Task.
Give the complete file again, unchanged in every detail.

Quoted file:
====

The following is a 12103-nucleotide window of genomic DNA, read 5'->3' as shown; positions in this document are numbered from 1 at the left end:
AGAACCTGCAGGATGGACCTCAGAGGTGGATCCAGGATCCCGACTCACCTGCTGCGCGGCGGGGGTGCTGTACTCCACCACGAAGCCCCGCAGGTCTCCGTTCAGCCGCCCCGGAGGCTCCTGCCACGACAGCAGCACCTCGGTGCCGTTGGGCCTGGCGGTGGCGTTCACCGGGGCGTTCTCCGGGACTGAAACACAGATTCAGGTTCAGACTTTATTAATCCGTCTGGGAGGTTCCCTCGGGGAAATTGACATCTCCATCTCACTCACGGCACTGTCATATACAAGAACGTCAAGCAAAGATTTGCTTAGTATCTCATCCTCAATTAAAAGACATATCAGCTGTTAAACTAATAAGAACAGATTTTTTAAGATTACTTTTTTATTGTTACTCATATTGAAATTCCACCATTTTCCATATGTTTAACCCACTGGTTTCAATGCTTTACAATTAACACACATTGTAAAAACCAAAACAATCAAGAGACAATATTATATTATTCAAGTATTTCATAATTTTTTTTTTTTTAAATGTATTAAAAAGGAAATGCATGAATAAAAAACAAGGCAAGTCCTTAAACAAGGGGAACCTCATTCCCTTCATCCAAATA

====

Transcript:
The following is a 12103-nucleotide window of genomic DNA, read 5'->3' as shown; positions in this document are numbered from 1 at the left end:
AGAACCTGCAGGATGGACCTCAGAGGTGGATCCAGGATCCCGACTCACCTGCTGCGCGGCGGGGGTGCTGTACTCCACCACGAAGCCCCGCAGGTCTCCGTTCAGCCGCCCCGGAGGCTCCTGCCACGACAGCAGCACCTCGGTGCCGTTGGGCCTGGCGGTGGCGTTCACCGGGGCGTTCTCCGGGACTGAAACACAGATTCAGGTTCAGACTTTATTAATCCGTCTGGGAGGTTCCCTCGGGGAAATTGACATCTCCATCTCACTCACGGCACTGTCATATACAAGAACGTCAAGCAAAGATTTGCTTAGTATCTCATCCTCAATTAAAAGACATATCAGCTGTTAAACTAATAAGAACAGATTTTTTAAGATTACTTTTTTATTGTTACTCATATTGAAATTCCACCATTTTCCATATGTTTAACCCACTGGTTTCAATGCTTTACAATTAACACACATTGTAAAAACCAAAACAATCAAGAGACAATATTATATTATTCAAGTATTTCATAATTTTTTTTTTTTTAAATGTATTAAAAAGGAAATGCATGAATAAAAAACAAGGCAAGTCCTTAAACAAGGGGAACCTCATTCCCTTCATCCAAATA